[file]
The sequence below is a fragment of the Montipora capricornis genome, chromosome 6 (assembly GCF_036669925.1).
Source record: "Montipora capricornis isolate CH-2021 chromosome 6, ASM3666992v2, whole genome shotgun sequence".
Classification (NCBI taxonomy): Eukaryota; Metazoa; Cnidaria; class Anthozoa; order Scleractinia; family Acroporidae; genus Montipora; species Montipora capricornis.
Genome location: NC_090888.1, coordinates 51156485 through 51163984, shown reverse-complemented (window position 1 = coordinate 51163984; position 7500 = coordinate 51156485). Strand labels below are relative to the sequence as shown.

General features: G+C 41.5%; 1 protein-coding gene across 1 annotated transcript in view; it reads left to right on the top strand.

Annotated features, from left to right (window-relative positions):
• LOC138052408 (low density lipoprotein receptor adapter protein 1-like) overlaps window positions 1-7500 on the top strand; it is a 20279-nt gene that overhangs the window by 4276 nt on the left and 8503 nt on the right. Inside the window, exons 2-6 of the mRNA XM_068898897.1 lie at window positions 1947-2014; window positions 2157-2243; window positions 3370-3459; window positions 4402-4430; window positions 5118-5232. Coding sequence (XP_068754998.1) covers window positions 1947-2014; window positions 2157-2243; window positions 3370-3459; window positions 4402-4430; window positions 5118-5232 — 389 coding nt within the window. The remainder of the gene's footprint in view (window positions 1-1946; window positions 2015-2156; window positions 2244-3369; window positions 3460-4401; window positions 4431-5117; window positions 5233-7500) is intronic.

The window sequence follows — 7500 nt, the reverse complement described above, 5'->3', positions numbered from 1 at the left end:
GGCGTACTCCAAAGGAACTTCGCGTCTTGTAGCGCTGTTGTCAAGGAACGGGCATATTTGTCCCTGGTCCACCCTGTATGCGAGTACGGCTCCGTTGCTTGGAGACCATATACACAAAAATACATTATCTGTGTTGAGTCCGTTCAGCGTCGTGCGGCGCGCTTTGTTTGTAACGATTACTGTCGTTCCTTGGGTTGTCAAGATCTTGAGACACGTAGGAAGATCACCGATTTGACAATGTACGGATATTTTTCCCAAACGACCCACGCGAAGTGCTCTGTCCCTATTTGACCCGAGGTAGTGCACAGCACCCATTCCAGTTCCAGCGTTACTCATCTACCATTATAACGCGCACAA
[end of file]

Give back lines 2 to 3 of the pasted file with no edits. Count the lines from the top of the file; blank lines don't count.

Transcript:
Source record: "Montipora capricornis isolate CH-2021 chromosome 6, ASM3666992v2, whole genome shotgun sequence".
Classification (NCBI taxonomy): Eukaryota; Metazoa; Cnidaria; class Anthozoa; order Scleractinia; family Acroporidae; genus Montipora; species Montipora capricornis.